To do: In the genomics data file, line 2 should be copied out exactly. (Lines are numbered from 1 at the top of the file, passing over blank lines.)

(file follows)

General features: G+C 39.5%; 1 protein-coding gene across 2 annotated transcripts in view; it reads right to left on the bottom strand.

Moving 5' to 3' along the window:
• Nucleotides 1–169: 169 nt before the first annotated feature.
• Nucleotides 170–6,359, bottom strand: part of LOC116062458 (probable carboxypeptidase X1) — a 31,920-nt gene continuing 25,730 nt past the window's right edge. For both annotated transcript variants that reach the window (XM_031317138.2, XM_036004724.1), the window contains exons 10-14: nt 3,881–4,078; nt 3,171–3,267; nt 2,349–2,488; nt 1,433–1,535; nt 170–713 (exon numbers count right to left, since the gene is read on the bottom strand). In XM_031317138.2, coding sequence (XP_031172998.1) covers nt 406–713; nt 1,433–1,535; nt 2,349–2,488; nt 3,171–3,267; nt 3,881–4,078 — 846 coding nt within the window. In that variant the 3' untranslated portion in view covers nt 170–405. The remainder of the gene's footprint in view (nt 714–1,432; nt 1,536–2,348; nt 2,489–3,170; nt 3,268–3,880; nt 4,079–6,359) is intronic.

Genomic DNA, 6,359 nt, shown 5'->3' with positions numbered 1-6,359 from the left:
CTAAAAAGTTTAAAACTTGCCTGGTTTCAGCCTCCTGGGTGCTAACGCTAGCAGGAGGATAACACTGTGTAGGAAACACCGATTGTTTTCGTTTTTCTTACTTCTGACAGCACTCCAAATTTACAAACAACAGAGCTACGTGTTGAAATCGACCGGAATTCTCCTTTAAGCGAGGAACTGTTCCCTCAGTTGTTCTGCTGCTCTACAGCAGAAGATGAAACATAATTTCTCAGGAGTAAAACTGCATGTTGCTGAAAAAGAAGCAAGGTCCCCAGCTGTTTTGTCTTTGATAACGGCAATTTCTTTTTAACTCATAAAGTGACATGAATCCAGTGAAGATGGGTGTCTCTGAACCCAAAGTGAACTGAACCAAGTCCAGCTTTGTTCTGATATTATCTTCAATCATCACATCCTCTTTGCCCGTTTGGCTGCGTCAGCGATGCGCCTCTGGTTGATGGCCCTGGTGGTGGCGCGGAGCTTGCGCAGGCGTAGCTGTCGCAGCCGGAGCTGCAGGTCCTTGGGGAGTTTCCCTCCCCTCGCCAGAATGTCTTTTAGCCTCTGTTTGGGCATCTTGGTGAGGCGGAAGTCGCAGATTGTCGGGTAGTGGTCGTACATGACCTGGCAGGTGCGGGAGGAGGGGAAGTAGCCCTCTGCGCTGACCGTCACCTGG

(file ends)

Moving 5' to 3' along the window: